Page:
Collected Musings, 9/14/18
On Wednesday, Rozi and I were on an errand downtown, and I decided we should abandon work to have a tea break at the Yerba Buena Gardens. We never noticed that behind the Yerba Buena Gardens waterfall is a civil rights monument dedicated to Dr. King. There are two iconic photographs, as well as a series of Dr. King's quotes. Each quote is printed in English and translated into one additional language. Walking through the monument, I was awestruck by the unceasing power of Dr. King's words.
I've had these two quotes in particular stuck in my mind since visiting the monument. They spoke to me in a way that still sends chills down my spine.
"There is nothing in all the world greater than freedom. It is worth paying for; it is worth going to jail for. I would rather die in abject poverty with my convictions than live in inordinate riches with the lack of self-respect."
"We must rapidly begin to shift from a thing-oriented society to a person-oriented society. When machines and computers, profit motives and property rights are considered more important than people, the giant triplets of racism, materialism, and militarism are incapable of being conquered"
Our society is still trapped in the vice of our thing-oriented society. Perhaps we don't really want to escape - we love our toys, alcohol, weed, and sugar.
I've been doing some heavy reading these past few months. I've recently finished reading The Fall by Albert Camus, The Dhammapada, Rites and Symbols of Initiation by Mercea Eliade and Anger: Wisdom for Cooling the Flames by Thich Nhat Hanh.
It's telling that I've managed to read Anger twice now, but haven't shared the book notes yet. I've decided to revisit Deep Nutrition while I work through my overwhelming book note backlog.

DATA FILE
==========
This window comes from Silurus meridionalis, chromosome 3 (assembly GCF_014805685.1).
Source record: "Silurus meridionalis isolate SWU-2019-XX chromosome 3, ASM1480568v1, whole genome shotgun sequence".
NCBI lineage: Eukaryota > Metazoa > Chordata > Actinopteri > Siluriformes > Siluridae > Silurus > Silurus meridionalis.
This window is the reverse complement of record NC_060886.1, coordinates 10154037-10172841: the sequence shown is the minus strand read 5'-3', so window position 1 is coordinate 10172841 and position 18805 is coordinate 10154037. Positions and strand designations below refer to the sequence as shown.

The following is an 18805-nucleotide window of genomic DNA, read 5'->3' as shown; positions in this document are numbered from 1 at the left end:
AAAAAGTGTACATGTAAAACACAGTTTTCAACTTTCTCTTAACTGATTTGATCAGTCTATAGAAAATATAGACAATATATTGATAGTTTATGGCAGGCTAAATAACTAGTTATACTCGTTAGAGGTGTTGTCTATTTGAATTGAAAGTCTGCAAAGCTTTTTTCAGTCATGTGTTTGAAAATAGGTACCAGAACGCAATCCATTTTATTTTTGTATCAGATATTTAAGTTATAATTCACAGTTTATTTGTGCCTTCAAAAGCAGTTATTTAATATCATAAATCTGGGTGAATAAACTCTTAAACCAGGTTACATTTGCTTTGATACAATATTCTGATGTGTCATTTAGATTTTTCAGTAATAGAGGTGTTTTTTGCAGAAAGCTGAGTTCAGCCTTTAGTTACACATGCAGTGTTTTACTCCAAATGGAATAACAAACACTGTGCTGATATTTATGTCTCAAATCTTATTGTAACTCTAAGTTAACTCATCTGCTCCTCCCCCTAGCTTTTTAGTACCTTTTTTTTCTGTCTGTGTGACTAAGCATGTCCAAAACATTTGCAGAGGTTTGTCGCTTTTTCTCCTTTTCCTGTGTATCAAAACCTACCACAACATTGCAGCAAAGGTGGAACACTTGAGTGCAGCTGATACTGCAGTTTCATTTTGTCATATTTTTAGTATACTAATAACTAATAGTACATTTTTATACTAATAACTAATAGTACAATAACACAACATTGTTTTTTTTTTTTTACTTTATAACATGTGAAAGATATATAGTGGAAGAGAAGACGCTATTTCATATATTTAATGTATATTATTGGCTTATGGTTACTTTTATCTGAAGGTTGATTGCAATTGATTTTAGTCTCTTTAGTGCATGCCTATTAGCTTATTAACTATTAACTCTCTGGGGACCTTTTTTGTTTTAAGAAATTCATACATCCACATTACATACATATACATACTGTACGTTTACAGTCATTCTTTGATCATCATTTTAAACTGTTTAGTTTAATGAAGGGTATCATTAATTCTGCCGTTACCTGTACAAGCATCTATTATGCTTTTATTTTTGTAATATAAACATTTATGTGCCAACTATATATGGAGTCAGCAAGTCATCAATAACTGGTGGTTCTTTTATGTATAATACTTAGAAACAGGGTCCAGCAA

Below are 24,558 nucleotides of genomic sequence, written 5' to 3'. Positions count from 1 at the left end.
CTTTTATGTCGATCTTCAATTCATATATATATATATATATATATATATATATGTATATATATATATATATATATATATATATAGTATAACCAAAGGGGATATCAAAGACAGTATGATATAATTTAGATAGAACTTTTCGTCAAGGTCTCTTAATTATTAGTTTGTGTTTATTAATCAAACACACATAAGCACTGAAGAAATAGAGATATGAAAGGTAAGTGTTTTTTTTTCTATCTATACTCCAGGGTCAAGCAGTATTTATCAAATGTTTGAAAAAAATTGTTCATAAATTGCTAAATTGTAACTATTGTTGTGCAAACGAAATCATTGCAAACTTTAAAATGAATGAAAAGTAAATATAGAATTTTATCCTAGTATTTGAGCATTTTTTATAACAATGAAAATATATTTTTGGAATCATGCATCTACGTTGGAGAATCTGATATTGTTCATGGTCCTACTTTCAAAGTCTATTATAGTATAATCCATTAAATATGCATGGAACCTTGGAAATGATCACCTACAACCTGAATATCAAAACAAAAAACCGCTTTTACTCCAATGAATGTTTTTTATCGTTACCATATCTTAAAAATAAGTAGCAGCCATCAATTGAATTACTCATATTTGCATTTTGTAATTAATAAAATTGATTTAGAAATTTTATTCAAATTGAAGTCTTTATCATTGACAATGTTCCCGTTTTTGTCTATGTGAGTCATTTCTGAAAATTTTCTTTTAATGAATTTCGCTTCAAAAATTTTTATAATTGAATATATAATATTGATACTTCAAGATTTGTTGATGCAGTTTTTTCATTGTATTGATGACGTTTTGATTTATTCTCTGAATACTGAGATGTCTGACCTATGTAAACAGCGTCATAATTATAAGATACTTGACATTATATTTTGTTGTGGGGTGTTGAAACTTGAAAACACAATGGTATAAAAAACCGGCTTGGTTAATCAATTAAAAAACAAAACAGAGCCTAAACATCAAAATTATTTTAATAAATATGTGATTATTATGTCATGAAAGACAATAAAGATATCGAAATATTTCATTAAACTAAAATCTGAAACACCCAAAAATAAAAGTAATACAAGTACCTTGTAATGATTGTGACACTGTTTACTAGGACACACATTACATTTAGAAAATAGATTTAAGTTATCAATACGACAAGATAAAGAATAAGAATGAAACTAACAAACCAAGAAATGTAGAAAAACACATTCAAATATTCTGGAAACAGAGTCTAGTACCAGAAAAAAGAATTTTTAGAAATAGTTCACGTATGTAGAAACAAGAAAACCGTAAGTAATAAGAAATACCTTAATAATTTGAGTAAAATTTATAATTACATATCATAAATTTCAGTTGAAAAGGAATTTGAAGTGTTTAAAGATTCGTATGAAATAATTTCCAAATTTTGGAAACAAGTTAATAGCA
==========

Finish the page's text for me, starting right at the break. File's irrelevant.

After reading so many books, it can be quite disturbing to look at a book which you've previously read and have no recollection of its thesis or plot. I originally started my highlighting and book review process to attempt to combat this memory loss, and reviewing my book nots at regular intervals has been quite helpful.
I recently started creating mind maps while I'm reading a book. After a reading session (usually the next day), I take a moment to draw out some of the points that stand out in my mind. Creating these maps helps me in many ways:
- I can stretch my memory muscles, increasing recall
- I am forced to distill complex ideas into single words and short phrases
- I create visual connections between ideas
- I create visual anchors to associate with words and ideas when possible
I'm still quite new at this practice and my mind maps are rough and cluttered. Plus, my drawing skills are greatly atrophied.
So far they've helped me cement the ideas from the two books in my mind, and I have a handy one-page cheat sheet whenever I need a refresher.
Here's a mind map for Rites and Symbols of Initiation by Mercea Eliade:
And here's my mind map for Anger: Wisdom for Cooling the Flames by Thich Nhat Hanh:
Seth Godin recently posted "Ignore the Questions", which hit me right in the gut.
I was in great need of this reminder in particular:
Instead, consider using the question as a chance to see more deeply in what this interaction is for, where are you hoping to go? Focus on status roles, the creation and resolution of tension, and most of all, changing minds.
If you’re not working to change minds, why are you here again?
My Thursdays are dedicated to two purposes:
- Volunteering at the Japanese Tea Garden
- Working on my business (rather than in my business)
Gardening helps me turn off my thinking brain, focus on quality, and step away from my computer for a few hours. It's practically impossible to step into the garden early in the morning without peace entering into your soul.
The past few months have been quite foggy, but we got some brilliant sunshine this Thursday, so I snapped a few photos.
I love playing with loops using Apple's live images. Water is always a fun subject:
I was talked into attending a bonsai auction at the behest of my gardening friends. You can't go to an auction without joining in on the fun, and picked up a (seemingly) lifetime supply of wire, some pots, a few tools, and this 10-yr old Ginkgo.
I have no idea what to do with it yet, other than prevent it from dying.
Since my mind is focused on plants, I'll leave you with this quote on gardening which I lifted from Tim Ferris's newsletter:
“Gardening is not outcome-oriented. A successful harvest is not the end of a gardener's existence, but only a phase of it. As any gardener knows, the vitality of a garden does not end with a harvest. It simply takes another form. Gardens do not ‘die’ in the winter but quietly prepare for another season.”
― James P. Carse, Finite and Infinite Games